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September 2, 2014 | NPR · At a Labor Day picnic in Milwaukee, the president accused the GOP of blocking economic initiatives. He urged the sympathetic union audience to turn their frustration into political action in November.
 
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September 2, 2014 | NPR · The city's plan to restructure its debt has been praised as a creative way to protect both pensioners and its art museum. But some creditors — and residents — feel like they're being railroaded.
 
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September 2, 2014 | NPR · A company called WTAS is reviving the defunct accounting firm's name and hoping clients have forgotten its associations with the Enron scandal.
 

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September 2, 2014 | NPR · The Islamist extremist group Islamic State has released a new video that purports to show the beheading of an American journalist named Steven Sotloff. Two weeks ago, the group threatened to kill Sotloff in a video depicting the beheading of James Foley, another American journalist.
 
September 2, 2014 | NPR · In response to unrest in eastern Ukraine, NATO is considering forming a rapid reaction force — a topic that will be discussed at a summit this week in Wales. But how will Russia react, and is this the right move for the alliance? To learn more, Audie Cornish speaks with Steven Pifer, the director of Arms Control and Non-Proliferation Initiative at the Brookings Institution.
 
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September 2, 2014 | NPR · The Pentagon has been transferring mine-resistant, ambush-protected vehicles to local police. Built to protect U.S. forces from roadside bomb blasts at war, these huge vehicles aren't always welcome.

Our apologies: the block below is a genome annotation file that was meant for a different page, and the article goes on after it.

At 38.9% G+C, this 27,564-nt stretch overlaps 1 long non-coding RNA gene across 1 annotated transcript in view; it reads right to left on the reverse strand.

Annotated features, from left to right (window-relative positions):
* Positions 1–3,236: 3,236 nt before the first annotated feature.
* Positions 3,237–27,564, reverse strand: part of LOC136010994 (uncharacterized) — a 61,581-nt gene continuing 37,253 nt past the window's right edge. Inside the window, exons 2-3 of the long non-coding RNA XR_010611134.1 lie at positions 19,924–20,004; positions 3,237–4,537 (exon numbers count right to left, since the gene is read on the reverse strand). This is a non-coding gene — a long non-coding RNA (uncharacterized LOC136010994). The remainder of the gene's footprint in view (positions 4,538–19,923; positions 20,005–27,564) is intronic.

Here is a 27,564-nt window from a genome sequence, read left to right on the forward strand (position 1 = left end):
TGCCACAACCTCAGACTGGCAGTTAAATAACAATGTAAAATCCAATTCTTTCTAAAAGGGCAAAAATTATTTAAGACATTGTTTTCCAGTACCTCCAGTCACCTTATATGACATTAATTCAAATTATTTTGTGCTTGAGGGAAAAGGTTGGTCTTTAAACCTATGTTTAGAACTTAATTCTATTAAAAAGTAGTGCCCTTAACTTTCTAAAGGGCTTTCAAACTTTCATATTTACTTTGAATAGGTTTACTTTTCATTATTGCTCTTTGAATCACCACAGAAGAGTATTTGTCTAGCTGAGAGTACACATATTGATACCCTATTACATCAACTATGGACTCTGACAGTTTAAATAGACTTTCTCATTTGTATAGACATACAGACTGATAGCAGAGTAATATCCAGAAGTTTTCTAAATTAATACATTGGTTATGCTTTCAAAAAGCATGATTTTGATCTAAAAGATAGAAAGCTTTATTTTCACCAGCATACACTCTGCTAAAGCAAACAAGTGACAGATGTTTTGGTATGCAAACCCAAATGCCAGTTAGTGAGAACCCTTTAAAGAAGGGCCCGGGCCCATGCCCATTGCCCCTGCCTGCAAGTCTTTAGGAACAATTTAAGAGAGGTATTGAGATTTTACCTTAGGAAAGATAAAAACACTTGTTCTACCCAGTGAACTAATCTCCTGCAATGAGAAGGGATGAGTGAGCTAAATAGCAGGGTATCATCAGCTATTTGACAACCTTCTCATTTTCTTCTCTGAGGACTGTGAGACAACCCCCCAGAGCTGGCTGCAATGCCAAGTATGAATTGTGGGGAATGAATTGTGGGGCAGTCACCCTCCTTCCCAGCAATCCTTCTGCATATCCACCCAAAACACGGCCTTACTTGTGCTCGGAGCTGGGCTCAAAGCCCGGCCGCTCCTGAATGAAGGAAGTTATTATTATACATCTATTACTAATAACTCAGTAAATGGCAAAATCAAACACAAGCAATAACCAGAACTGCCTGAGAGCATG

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August 30, 2014 | NPR · Ukrainian forces are defending the port city of Novoazovsk from what they say is a Russian invasion. Scott Simon talks to correspondent Soraya Sarhaddi Nelson.
 

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August 31, 2014 | NPR · Immigration remains one of the most challenging issues for President Obama. Political correspondent Mara Liasson discusses the political cost of the choices before him with Linda Wertheimer.
 

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Moral conditions

Mar 25, 2012 — When Teddy Roosevelt became a New York police commissioner in 1895, he vowed to clean up the city's endemic vice and corruption. It didn't exactly work out. New Yorkers liked the idea of standing up to corrupt cops, but they rebelled when Roosevelt tried to enforce a ban on Sunday drinking.
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Mar 19, 2012 — If you want to know anything about America's greatest city, you've got to be willing to get grimy, says critic Maureen Corrigan. Two new books about New York — a novel and a narrative history — do more than put up with filth, they positively wallow in it.
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Dec 3, 2008 — President-elect Barack Obama names Gov. Bill Richardson Secretary of Commerce in his administration, and Saxby Chambliss wins the Senate run-off in Georgia. Plus, former governor and presidential candidate Mike Huckabee has some recommendations to get Republicans moving the "right" way.
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Nov 17, 2008 — For decades, Marian Wright Edelman has been a proud bullhorn on behalf of disadvantaged children. In a wide-ranging conversation with Farai Chideya, Edelman reveals whether she'd accept a post in an Obama administration and speaks about her new book, The Sea Is So Wide and My Boat Is So Small.
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Mar 27, 2008 — Last week, Talk of the Nation embarked on a political adventure and asked you to serve as our guides. We wanted to hear your stories of the first time you became political: What happened, and how does that experience influence your politics? Today, we'll hear your replies.
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Nov 11, 2006 — How did Louis the XIV manage all of his kingly duties — from invading the Spanish Netherlands to engineering the extraordinary gardens at Versailles — when he was always in the bedroom?
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